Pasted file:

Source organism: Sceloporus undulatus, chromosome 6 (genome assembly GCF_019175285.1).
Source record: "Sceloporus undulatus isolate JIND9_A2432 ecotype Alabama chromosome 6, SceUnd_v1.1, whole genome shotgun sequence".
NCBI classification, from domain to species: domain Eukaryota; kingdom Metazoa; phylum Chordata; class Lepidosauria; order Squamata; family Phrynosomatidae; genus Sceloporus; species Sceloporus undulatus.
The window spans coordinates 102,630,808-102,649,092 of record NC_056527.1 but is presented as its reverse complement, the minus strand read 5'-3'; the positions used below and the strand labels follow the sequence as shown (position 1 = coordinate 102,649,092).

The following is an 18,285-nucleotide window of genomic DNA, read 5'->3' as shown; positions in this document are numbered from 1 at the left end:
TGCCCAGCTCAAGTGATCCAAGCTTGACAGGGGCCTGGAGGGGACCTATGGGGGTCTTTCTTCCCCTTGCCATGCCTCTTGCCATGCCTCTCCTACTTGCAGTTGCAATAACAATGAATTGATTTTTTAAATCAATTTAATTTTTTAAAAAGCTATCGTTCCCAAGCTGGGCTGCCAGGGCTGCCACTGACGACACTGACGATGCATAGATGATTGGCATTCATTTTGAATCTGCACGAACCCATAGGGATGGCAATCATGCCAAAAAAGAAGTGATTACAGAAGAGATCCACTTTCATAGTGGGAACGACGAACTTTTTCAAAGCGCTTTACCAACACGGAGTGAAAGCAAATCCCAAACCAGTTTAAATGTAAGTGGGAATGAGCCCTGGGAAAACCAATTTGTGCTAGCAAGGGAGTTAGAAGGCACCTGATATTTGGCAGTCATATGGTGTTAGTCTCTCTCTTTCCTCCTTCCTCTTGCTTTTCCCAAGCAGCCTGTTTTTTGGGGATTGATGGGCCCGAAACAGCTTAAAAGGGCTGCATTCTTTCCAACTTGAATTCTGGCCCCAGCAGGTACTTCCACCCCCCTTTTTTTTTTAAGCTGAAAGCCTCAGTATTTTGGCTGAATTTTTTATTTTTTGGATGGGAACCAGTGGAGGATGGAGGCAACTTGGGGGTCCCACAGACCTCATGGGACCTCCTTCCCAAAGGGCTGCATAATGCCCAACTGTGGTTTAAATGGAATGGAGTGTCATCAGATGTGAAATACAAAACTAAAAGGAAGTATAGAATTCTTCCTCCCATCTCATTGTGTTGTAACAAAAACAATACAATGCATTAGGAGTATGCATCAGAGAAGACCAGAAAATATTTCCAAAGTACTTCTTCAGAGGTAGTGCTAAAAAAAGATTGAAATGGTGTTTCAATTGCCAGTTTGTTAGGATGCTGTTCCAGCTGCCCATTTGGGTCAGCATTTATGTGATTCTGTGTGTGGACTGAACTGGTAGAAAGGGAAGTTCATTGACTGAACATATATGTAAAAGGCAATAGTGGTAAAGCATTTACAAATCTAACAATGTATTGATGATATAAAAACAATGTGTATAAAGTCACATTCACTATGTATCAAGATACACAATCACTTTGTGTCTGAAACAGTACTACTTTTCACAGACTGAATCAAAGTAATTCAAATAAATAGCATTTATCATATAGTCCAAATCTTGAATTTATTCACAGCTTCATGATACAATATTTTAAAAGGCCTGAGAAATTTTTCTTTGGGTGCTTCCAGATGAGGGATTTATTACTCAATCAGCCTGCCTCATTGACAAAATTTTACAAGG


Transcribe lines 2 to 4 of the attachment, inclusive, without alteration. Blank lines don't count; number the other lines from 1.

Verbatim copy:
Source record: "Sceloporus undulatus isolate JIND9_A2432 ecotype Alabama chromosome 6, SceUnd_v1.1, whole genome shotgun sequence".
NCBI classification, from domain to species: domain Eukaryota; kingdom Metazoa; phylum Chordata; class Lepidosauria; order Squamata; family Phrynosomatidae; genus Sceloporus; species Sceloporus undulatus.
The window spans coordinates 102,630,808-102,649,092 of record NC_056527.1 but is presented as its reverse complement, the minus strand read 5'-3'; the positions used below and the strand labels follow the sequence as shown (position 1 = coordinate 102,649,092).